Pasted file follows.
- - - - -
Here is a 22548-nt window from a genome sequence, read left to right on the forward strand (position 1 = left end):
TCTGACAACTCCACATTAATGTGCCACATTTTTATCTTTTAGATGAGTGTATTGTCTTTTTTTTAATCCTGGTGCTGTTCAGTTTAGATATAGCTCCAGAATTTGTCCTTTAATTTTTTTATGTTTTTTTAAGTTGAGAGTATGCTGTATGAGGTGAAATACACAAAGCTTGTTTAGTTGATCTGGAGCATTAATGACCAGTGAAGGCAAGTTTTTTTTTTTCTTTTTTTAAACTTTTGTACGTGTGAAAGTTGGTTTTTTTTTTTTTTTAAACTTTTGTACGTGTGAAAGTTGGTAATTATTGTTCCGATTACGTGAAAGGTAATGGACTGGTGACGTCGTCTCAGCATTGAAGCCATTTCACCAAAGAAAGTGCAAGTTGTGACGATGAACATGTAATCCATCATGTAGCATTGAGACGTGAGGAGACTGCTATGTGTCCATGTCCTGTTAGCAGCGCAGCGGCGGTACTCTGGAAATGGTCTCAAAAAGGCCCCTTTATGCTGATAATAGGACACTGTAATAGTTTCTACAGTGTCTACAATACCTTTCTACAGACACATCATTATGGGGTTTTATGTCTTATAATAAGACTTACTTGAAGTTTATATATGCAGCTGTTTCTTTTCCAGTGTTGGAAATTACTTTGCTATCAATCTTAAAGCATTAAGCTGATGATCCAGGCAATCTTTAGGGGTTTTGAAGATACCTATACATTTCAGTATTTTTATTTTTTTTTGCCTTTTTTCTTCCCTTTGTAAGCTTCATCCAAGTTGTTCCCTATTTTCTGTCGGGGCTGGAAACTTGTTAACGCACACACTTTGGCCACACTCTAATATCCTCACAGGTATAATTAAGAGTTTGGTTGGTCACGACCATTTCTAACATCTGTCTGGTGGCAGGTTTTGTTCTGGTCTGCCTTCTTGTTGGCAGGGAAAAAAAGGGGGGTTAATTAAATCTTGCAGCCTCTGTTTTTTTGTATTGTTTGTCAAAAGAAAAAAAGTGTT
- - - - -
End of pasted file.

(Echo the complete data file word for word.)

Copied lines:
Here is a 22548-nt window from a genome sequence, read left to right on the forward strand (position 1 = left end):
TCTGACAACTCCACATTAATGTGCCACATTTTTATCTTTTAGATGAGTGTATTGTCTTTTTTTTAATCCTGGTGCTGTTCAGTTTAGATATAGCTCCAGAATTTGTCCTTTAATTTTTTTATGTTTTTTTAAGTTGAGAGTATGCTGTATGAGGTGAAATACACAAAGCTTGTTTAGTTGATCTGGAGCATTAATGACCAGTGAAGGCAAGTTTTTTTTTTTCTTTTTTTAAACTTTTGTACGTGTGAAAGTTGGTTTTTTTTTTTTTTTAAACTTTTGTACGTGTGAAAGTTGGTAATTATTGTTCCGATTACGTGAAAGGTAATGGACTGGTGACGTCGTCTCAGCATTGAAGCCATTTCACCAAAGAAAGTGCAAGTTGTGACGATGAACATGTAATCCATCATGTAGCATTGAGACGTGAGGAGACTGCTATGTGTCCATGTCCTGTTAGCAGCGCAGCGGCGGTACTCTGGAAATGGTCTCAAAAAGGCCCCTTTATGCTGATAATAGGACACTGTAATAGTTTCTACAGTGTCTACAATACCTTTCTACAGACACATCATTATGGGGTTTTATGTCTTATAATAAGACTTACTTGAAGTTTATATATGCAGCTGTTTCTTTTCCAGTGTTGGAAATTACTTTGCTATCAATCTTAAAGCATTAAGCTGATGATCCAGGCAATCTTTAGGGGTTTTGAAGATACCTATACATTTCAGTATTTTTATTTTTTTTTGCCTTTTTTCTTCCCTTTGTAAGCTTCATCCAAGTTGTTCCCTATTTTCTGTCGGGGCTGGAAACTTGTTAACGCACACACTTTGGCCACACTCTAATATCCTCACAGGTATAATTAAGAGTTTGGTTGGTCACGACCATTTCTAACATCTGTCTGGTGGCAGGTTTTGTTCTGGTCTGCCTTCTTGTTGGCAGGGAAAAAAAGGGGGGTTAATTAAATCTTGCAGCCTCTGTTTTTTTGTATTGTTTGTCAAAAGAAAAAAAGTGTT